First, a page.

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Taylor-Doyle v. Poehls

February 3, 2010


The opinion of the court was delivered by: Michael M. Mihm United States District Judge


This matter is now before the Court on Defendants David Poehls' ("Poehls") and Peoria School District 150's ("District 150") Motion for Summary Judgment. For the reasons set forth below, the Motion [#89] is GRANTED.


The Court has jurisdiction over this matter pursuant to 28 U.S.C. §§ 1331 and 1343 (a)(4), as the claims arise under the Civil Rights Act of 1871, 42 U.S.C. § 1983. The Court has supplemental jurisdiction over the related state law claims pursuant to 28 U.S.C. §1367.


This § 1983 action arises out of the events following the discipline of Plaintiff's ("Taylor-Doyle") daughter, S.T., by Richwoods High School Dean Poehls. On February 14, 2006, S.T. had sexual intercourse with a male student in a bathroom at Richwoods High School. After Poehls heard rumors about the encounter, he interviewed the male student, who admitted to Poehls that the incident occurred. Plaintiff was informed of the encounter by K.D., one of her foster children, on or about February 21, 2006. When Plaintiff questioned S.T. about the incident, S.T. admitted that the incident occurred following a mandatory in-school suspension both students served. Taylor-Doyle then called Poehls the next day. Poehls was authorized, as Dean of Students, to suspend a student for between one and ten days, determining the appropriate number of days for the suspension at his discretion. After receiving admissions from both students involved, Poehls issued both S.T. and the male student a five-day suspension.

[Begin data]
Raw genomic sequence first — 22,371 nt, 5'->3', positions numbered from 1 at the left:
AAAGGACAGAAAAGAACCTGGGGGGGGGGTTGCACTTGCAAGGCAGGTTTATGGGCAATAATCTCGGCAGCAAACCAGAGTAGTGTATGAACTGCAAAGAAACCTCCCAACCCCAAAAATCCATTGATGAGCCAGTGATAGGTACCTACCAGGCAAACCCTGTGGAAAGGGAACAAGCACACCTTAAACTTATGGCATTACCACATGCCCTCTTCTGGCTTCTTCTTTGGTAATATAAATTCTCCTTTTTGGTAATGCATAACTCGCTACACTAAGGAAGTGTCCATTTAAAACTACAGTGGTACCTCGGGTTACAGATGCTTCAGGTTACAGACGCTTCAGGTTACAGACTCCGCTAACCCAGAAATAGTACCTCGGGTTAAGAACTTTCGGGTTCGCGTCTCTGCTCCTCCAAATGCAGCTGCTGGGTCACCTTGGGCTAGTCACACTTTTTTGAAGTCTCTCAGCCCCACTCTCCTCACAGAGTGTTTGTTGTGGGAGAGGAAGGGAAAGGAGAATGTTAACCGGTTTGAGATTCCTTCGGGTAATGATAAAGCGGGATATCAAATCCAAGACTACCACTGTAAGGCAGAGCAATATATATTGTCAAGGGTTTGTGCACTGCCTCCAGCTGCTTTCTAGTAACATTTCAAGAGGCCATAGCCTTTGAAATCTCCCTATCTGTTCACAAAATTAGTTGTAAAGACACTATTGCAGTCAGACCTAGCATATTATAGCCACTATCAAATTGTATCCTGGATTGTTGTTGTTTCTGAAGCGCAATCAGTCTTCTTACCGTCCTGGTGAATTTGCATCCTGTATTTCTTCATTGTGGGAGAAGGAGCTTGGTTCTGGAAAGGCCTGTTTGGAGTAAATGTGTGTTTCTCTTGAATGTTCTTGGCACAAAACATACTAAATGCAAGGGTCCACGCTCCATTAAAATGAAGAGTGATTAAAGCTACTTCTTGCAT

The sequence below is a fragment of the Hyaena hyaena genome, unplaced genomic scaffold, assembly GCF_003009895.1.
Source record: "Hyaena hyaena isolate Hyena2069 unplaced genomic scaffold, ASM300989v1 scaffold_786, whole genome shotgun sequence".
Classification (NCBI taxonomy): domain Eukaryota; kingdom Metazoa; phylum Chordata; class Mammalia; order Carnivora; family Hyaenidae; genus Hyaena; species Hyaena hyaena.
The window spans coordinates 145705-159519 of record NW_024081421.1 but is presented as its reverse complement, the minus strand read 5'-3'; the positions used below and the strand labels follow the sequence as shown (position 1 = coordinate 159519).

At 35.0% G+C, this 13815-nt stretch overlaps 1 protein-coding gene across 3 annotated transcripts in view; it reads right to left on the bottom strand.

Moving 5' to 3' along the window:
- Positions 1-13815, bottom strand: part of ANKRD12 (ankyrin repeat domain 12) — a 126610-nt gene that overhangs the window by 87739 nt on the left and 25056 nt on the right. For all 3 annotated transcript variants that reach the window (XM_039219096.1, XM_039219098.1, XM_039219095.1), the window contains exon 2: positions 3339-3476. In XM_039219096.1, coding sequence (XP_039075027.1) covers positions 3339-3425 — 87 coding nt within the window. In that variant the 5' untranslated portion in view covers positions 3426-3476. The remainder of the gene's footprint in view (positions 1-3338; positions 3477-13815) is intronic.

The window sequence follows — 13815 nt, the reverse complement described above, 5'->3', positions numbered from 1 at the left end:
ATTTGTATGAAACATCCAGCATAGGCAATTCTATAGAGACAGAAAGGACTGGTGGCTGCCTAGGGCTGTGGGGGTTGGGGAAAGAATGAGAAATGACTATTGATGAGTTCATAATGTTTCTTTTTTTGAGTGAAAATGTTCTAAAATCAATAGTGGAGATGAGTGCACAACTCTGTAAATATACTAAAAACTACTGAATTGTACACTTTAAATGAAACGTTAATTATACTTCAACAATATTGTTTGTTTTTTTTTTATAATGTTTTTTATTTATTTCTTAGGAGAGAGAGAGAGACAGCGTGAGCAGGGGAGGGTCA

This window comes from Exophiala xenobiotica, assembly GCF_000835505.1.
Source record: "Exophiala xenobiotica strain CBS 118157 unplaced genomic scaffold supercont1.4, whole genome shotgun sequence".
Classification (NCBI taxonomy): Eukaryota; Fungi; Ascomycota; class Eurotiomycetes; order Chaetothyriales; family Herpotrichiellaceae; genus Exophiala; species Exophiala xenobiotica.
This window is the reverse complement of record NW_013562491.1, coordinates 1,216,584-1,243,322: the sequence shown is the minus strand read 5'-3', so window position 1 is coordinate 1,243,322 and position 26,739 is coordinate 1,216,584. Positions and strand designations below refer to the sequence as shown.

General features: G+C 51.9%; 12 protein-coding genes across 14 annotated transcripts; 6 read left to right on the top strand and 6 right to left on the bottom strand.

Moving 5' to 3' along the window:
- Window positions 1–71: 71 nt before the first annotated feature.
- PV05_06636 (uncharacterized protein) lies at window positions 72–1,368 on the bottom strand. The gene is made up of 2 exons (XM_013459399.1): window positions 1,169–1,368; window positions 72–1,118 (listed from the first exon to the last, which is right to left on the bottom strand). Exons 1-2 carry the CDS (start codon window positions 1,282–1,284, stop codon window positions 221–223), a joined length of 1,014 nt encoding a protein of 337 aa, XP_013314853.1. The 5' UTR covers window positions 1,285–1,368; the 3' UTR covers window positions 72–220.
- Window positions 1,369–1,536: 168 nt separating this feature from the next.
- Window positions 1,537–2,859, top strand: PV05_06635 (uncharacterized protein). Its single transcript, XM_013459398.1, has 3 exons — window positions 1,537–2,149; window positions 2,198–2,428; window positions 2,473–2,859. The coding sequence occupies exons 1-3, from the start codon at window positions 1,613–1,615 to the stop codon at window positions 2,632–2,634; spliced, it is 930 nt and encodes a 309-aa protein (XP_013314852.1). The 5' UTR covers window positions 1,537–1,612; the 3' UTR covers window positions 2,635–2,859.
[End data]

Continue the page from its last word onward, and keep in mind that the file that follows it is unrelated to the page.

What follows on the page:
Because S.T. committed an expellable offense, District 150 policy required that Poehls either offer S.T. entry into the Alternative Probation Program or refer her to the Director of Student Affairs for consideration of expulsion upon the completion of her suspension. Alternative probation is not mandatory and is offered when a reasonable expectation exists that a student who committed an expellable offense will successfully complete his or her education. Upon completion of the program, records indicating that a student was enrolled in the program are expunged. On March 2, 2006, Plaintiff, Annestra Taylor-Doyle ("Taylor-Doyle") met with Poehls to discuss alternative probation for S.T. During the meeting, Poehls explained the program, and both S.T. and Taylor-Doyle agreed to sign the Alternative Probation Agreement.

The exact statements uttered by Taylor-Doyle at this meeting are in dispute and greatly muddled by Plaintiff's inconsistent deposition testimony. However, Taylor-Doyle admits that she used profanities during the meeting, and both parties agree that she directed the phrase "your ass" toward S.T. during the meeting. (Pl.'s Dep 60: 5-15; Poehls Dep. 71: 22-24.) Poehls noticed that S.T. appeared "very upset" and had "a very shaken look about her". (Poehls Dep. 78: 12-18.) After the meeting ended and Plaintiff departed from his office, Poehls asked S.T. if Taylor-Doyle ever abused her. S.T. answered affirmatively and specifically stated that Plaintiff hit her in the head with a boot and dunked her head in dishwater. Upon hearing S.T.'s statements, Poehls called school counselor Deborah Kelone into his office and S.T. repeated the statements to Kelone in Poehls' presence. Additionally, both Poehls and Kelone noticed marks on S.T.'s forehead and neck.